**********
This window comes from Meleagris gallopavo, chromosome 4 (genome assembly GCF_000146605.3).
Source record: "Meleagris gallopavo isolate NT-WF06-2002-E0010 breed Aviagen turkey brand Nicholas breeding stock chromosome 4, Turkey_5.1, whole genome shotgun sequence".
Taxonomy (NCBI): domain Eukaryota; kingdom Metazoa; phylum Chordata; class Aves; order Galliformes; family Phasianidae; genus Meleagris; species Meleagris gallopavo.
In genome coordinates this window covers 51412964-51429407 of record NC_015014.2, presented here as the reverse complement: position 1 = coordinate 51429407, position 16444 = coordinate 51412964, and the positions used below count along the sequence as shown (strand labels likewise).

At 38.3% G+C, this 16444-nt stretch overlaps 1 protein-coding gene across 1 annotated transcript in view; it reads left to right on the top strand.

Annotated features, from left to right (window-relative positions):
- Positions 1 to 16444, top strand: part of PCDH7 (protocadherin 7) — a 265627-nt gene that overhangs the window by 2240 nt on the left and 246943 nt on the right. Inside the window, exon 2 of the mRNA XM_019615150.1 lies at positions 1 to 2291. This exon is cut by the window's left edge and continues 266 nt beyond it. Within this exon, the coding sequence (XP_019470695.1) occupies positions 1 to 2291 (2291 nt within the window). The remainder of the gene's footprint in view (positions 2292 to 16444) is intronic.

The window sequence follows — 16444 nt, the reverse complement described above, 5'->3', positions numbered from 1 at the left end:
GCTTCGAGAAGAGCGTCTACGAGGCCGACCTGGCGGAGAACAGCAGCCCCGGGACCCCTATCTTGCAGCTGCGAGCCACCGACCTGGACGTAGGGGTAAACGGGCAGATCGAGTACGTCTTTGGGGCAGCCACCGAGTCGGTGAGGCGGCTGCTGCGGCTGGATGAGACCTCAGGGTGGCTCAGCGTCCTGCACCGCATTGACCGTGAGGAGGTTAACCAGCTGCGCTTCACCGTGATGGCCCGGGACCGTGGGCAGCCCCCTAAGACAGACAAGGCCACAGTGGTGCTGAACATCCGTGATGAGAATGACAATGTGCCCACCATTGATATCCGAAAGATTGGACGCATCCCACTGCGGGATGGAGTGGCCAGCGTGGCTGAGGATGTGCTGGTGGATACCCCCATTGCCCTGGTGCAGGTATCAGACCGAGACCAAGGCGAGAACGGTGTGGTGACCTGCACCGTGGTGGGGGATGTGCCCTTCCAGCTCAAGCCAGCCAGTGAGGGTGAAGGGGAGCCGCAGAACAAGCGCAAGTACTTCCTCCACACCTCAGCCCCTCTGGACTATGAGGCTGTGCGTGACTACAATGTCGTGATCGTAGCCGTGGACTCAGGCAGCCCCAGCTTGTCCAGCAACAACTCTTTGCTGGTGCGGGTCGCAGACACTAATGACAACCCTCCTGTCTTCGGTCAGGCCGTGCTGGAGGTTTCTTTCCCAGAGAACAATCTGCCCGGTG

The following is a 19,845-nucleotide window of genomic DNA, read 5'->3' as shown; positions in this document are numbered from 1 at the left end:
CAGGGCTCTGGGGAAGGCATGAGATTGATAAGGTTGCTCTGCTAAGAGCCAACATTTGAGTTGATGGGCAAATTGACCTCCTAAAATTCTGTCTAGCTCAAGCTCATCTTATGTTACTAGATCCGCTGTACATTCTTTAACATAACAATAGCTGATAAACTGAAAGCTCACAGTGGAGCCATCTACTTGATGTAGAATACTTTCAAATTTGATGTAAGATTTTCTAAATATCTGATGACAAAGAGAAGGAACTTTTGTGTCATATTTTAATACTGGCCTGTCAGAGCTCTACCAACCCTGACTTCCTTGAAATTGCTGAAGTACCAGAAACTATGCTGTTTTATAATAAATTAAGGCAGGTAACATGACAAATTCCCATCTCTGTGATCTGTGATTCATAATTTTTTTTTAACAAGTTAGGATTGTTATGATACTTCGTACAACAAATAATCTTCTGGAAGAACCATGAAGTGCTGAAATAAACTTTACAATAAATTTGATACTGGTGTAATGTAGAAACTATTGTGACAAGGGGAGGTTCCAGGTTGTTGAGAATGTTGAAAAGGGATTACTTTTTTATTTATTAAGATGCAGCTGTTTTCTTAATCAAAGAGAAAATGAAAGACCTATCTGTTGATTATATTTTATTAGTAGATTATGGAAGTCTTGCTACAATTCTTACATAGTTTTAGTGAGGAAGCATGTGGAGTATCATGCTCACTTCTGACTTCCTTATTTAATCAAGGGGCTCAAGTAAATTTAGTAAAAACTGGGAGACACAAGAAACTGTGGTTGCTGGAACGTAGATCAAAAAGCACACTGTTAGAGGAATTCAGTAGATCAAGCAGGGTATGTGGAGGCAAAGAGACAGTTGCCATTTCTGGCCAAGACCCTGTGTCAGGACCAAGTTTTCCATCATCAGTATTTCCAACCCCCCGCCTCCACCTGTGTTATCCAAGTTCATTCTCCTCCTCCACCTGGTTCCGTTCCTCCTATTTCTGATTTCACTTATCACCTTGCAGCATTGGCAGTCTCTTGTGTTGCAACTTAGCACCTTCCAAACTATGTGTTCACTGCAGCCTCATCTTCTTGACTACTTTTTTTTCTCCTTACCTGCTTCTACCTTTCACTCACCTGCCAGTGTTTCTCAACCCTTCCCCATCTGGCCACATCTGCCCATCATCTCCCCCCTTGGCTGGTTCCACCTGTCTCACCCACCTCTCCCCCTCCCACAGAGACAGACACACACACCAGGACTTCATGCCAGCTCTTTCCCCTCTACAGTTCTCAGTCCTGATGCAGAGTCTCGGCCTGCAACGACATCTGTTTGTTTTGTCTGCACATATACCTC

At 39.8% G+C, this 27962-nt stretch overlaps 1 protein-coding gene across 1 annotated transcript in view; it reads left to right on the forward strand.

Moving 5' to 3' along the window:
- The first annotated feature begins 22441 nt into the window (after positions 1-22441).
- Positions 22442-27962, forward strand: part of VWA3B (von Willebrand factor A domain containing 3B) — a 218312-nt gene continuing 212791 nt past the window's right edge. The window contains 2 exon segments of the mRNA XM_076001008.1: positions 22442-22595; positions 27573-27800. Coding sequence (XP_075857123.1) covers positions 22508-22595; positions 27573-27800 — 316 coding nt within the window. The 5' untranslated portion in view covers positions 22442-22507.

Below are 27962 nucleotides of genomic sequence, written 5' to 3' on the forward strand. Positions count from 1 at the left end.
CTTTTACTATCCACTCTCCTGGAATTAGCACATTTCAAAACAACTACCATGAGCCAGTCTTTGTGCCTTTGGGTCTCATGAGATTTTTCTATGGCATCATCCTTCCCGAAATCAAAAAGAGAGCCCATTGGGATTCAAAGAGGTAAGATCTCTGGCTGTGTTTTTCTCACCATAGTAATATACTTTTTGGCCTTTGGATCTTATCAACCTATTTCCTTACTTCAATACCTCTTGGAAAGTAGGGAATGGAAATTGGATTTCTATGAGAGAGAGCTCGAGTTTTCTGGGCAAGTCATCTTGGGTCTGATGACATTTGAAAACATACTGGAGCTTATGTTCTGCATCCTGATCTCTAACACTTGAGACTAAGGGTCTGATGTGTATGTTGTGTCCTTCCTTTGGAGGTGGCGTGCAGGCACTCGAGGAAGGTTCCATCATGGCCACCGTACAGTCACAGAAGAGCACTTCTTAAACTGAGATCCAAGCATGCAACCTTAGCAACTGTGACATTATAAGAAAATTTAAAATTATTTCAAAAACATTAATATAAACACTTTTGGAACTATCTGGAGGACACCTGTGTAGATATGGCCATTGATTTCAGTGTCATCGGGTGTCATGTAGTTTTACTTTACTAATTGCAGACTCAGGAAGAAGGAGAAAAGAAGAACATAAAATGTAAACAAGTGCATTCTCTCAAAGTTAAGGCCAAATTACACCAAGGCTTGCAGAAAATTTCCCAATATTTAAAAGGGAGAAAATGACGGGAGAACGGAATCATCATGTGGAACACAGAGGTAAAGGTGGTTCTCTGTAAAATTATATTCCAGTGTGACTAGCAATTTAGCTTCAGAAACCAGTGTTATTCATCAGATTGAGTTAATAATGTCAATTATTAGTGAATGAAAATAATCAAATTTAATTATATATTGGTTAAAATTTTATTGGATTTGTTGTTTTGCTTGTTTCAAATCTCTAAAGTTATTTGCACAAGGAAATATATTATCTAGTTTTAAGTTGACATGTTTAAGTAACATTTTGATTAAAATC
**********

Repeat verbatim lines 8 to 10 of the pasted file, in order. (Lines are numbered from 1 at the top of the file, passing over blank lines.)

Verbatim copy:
The window sequence follows — 16444 nt, the reverse complement described above, 5'->3', positions numbered from 1 at the left end:
GCTTCGAGAAGAGCGTCTACGAGGCCGACCTGGCGGAGAACAGCAGCCCCGGGACCCCTATCTTGCAGCTGCGAGCCACCGACCTGGACGTAGGGGTAAACGGGCAGATCGAGTACGTCTTTGGGGCAGCCACCGAGTCGGTGAGGCGGCTGCTGCGGCTGGATGAGACCTCAGGGTGGCTCAGCGTCCTGCACCGCATTGACCGTGAGGAGGTTAACCAGCTGCGCTTCACCGTGATGGCCCGGGACCGTGGGCAGCCCCCTAAGACAGACAAGGCCACAGTGGTGCTGAACATCCGTGATGAGAATGACAATGTGCCCACCATTGATATCCGAAAGATTGGACGCATCCCACTGCGGGATGGAGTGGCCAGCGTGGCTGAGGATGTGCTGGTGGATACCCCCATTGCCCTGGTGCAGGTATCAGACCGAGACCAAGGCGAGAACGGTGTGGTGACCTGCACCGTGGTGGGGGATGTGCCCTTCCAGCTCAAGCCAGCCAGTGAGGGTGAAGGGGAGCCGCAGAACAAGCGCAAGTACTTCCTCCACACCTCAGCCCCTCTGGACTATGAGGCTGTGCGTGACTACAATGTCGTGATCGTAGCCGTGGACTCAGGCAGCCCCAGCTTGTCCAGCAACAACTCTTTGCTGGTGCGGGTCGCAGACACTAATGACAACCCTCCTGTCTTCGGTCAGGCCGTGCTGGAGGTTTCTTTCCCAGAGAACAATCTGCCCGGTG

The following is a 19,845-nucleotide window of genomic DNA, read 5'->3' as shown; positions in this document are numbered from 1 at the left end: